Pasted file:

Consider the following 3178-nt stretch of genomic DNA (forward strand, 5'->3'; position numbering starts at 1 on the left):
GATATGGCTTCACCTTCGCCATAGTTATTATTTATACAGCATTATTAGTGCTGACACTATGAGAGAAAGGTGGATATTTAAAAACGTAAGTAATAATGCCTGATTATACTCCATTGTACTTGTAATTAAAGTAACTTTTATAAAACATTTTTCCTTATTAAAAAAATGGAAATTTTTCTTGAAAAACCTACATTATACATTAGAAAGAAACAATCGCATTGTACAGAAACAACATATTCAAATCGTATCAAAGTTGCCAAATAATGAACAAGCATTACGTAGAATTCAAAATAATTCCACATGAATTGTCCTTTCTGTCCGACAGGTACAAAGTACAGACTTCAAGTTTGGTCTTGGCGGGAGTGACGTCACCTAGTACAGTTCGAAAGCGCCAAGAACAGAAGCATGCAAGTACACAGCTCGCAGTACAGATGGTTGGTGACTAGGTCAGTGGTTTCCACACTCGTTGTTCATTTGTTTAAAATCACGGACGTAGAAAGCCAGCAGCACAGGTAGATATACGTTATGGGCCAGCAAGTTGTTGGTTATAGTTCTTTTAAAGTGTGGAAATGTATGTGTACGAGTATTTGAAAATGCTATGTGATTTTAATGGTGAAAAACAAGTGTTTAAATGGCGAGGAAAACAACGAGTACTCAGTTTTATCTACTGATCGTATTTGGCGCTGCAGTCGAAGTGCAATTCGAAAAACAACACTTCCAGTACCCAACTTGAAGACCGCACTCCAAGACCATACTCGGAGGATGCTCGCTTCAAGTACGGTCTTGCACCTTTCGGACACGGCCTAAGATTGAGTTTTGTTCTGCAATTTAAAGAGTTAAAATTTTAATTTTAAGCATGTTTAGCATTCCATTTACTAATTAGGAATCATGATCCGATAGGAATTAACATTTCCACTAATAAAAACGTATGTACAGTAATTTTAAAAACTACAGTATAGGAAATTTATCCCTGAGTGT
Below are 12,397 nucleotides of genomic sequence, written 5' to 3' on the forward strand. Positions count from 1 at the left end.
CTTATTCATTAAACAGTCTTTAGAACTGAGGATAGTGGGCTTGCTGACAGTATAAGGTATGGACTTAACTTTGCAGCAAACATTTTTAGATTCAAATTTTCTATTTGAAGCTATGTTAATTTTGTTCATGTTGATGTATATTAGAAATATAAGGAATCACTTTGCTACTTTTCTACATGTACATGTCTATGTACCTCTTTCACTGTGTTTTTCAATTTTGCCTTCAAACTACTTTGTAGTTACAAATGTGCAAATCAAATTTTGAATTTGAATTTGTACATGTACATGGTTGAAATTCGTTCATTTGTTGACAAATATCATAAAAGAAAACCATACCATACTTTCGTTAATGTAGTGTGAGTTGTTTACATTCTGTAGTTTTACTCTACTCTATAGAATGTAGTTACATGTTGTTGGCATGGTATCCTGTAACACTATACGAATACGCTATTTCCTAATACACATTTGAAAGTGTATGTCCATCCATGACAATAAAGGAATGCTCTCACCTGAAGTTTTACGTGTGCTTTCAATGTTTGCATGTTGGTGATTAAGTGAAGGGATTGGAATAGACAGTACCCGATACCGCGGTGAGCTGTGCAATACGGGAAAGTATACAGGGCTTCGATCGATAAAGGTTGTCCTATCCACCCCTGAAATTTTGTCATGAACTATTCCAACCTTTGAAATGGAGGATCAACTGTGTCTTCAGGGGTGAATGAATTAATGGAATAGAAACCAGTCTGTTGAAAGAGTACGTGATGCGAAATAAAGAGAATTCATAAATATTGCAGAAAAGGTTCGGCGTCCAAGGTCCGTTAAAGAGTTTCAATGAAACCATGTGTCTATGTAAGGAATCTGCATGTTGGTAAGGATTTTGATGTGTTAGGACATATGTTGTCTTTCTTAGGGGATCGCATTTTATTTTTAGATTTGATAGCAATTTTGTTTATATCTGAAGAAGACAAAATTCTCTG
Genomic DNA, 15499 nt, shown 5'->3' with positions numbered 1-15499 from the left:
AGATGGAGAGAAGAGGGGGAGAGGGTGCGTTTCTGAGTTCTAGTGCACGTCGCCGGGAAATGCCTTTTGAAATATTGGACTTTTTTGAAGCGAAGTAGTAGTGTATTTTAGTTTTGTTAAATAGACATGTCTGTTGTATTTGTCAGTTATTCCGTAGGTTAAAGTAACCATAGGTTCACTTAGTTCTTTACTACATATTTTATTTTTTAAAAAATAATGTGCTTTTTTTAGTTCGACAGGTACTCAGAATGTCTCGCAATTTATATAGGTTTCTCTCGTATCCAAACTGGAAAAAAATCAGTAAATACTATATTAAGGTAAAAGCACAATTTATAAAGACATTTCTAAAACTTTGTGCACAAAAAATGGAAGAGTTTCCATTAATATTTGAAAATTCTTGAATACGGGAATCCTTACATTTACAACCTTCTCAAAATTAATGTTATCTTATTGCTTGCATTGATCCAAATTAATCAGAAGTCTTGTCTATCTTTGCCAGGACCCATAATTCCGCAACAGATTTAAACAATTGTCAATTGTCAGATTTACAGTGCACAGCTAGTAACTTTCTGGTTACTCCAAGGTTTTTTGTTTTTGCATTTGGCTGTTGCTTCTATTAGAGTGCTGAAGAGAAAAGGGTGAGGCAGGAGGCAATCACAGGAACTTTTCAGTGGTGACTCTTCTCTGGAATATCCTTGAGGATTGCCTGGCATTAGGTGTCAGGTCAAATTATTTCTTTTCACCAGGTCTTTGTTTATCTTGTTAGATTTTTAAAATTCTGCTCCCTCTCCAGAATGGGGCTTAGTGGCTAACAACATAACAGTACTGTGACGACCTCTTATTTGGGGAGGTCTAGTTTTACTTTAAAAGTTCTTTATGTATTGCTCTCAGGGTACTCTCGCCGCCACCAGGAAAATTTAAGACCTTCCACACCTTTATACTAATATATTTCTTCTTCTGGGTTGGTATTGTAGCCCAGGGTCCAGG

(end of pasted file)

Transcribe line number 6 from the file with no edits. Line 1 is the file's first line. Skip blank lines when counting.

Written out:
AGATGGAGAGAAGAGGGGGAGAGGGTGCGTTTCTGAGTTCTAGTGCACGTCGCCGGGAAATGCCTTTTGAAATATTGGACTTTTTTGAAGCGAAGTAGTAGTGTATTTTAGTTTTGTTAAATAGACATGTCTGTTGTATTTGTCAGTTATTCCGTAGGTTAAAGTAACCATAGGTTCACTTAGTTCTTTACTACATATTTTATTTTTTAAAAAATAATGTGCTTTTTTTAGTTCGACAGGTACTCAGAATGTCTCGCAATTTATATAGGTTTCTCTCGTATCCAAACTGGAAAAAAATCAGTAAATACTATATTAAGGTAAAAGCACAATTTATAAAGACATTTCTAAAACTTTGTGCACAAAAAATGGAAGAGTTTCCATTAATATTTGAAAATTCTTGAATACGGGAATCCTTACATTTACAACCTTCTCAAAATTAATGTTATCTTATTGCTTGCATTGATCCAAATTAATCAGAAGTCTTGTCTATCTTTGCCAGGACCCATAATTCCGCAACAGATTTAAACAATTGTCAATTGTCAGATTTACAGTGCACAGCTAGTAACTTTCTGGTTACTCCAAGGTTTTTTGTTTTTGCATTTGGCTGTTGCTTCTATTAGAGTGCTGAAGAGAAAAGGGTGAGGCAGGAGGCAATCACAGGAACTTTTCAGTGGTGACTCTTCTCTGGAATATCCTTGAGGATTGCCTGGCATTAGGTGTCAGGTCAAATTATTTCTTTTCACCAGGTCTTTGTTTATCTTGTTAGATTTTTAAAATTCTGCTCCCTCTCCAGAATGGGGCTTAGTGGCTAACAACATAACAGTACTGTGACGACCTCTTATTTGGGGAGGTCTAGTTTTACTTTAAAAGTTCTTTATGTATTGCTCTCAGGGTACTCTCGCCGCCACCAGGAAAATTTAAGACCTTCCACACCTTTATACTAATATATTTCTTCTTCTGGGTTGGTATTGTAGCCCAGGGTCCAGG